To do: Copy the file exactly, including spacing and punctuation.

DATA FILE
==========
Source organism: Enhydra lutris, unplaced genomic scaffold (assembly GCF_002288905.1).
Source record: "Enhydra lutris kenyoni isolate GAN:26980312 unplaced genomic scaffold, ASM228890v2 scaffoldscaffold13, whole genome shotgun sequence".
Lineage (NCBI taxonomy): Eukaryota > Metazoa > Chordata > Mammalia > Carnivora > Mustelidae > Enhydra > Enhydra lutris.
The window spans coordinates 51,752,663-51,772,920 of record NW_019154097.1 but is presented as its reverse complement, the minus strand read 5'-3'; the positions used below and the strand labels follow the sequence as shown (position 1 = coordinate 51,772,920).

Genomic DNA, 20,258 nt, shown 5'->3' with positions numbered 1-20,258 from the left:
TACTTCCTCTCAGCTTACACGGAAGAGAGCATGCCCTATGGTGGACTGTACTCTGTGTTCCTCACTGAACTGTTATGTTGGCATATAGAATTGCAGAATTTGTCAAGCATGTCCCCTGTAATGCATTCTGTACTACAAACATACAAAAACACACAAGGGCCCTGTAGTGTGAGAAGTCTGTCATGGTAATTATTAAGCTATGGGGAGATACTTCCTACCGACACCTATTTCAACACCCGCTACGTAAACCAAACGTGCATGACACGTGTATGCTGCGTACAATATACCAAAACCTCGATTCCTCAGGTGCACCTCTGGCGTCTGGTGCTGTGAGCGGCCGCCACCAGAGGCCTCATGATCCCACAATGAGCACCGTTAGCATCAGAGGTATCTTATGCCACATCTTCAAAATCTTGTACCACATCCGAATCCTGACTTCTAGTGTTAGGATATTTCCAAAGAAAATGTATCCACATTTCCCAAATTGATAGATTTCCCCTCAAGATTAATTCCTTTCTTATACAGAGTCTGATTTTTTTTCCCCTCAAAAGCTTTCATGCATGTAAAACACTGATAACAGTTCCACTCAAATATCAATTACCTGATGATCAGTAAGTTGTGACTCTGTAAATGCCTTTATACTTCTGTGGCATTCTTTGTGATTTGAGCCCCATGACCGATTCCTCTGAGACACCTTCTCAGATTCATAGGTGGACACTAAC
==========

Source organism: Enhydra lutris, unplaced genomic scaffold (assembly GCF_002288905.1).
Source record: "Enhydra lutris kenyoni isolate GAN:26980312 unplaced genomic scaffold, ASM228890v2 scaffoldscaffold13, whole genome shotgun sequence".
Lineage (NCBI taxonomy): Eukaryota > Metazoa > Chordata > Mammalia > Carnivora > Mustelidae > Enhydra > Enhydra lutris.
The window spans coordinates 51,752,663-51,772,920 of record NW_019154097.1 but is presented as its reverse complement, the minus strand read 5'-3'; the positions used below and the strand labels follow the sequence as shown (position 1 = coordinate 51,772,920).

Genomic DNA, 20,258 nt, shown 5'->3' with positions numbered 1-20,258 from the left:
TACTTCCTCTCAGCTTACACGGAAGAGAGCATGCCCTATGGTGGACTGTACTCTGTGTTCCTCACTGAACTGTTATGTTGGCATATAGAATTGCAGAATTTGTCAAGCATGTCCCCTGTAATGCATTCTGTACTACAAACATACAAAAACACACAAGGGCCCTGTAGTGTGAGAAGTCTGTCATGGTAATTATTAAGCTATGGGGAGATACTTCCTACCGACACCTATTTCAACACCCGCTACGTAAACCAAACGTGCATGACACGTGTATGCTGCGTACAATATACCAAAACCTCGATTCCTCAGGTGCACCTCTGGCGTCTGGTGCTGTGAGCGGCCGCCACCAGAGGCCTCATGATCCCACAATGAGCACCGTTAGCATCAGAGGTATCTTATGCCACATCTTCAAAATCTTGTACCACATCCGAATCCTGACTTCTAGTGTTAGGATATTTCCAAAGAAAATGTATCCACATTTCCCAAATTGATAGATTTCCCCTCAAGATTAATTCCTTTCTTATACAGAGTCTGATTTTTTTTCCCCTCAAAAGCTTTCATGCATGTAAAACACTGATAACAGTTCCACTCAAATATCAATTACCTGATGATCAGTAAGTTGTGACTCTGTAAATGCCTTTATACTTCTGTGGCATTCTTTGTGATTTGAGCCCCATGACCGATTCCTCTGAGACACCTTCTCAGATTCATAGGTGGACACTAAC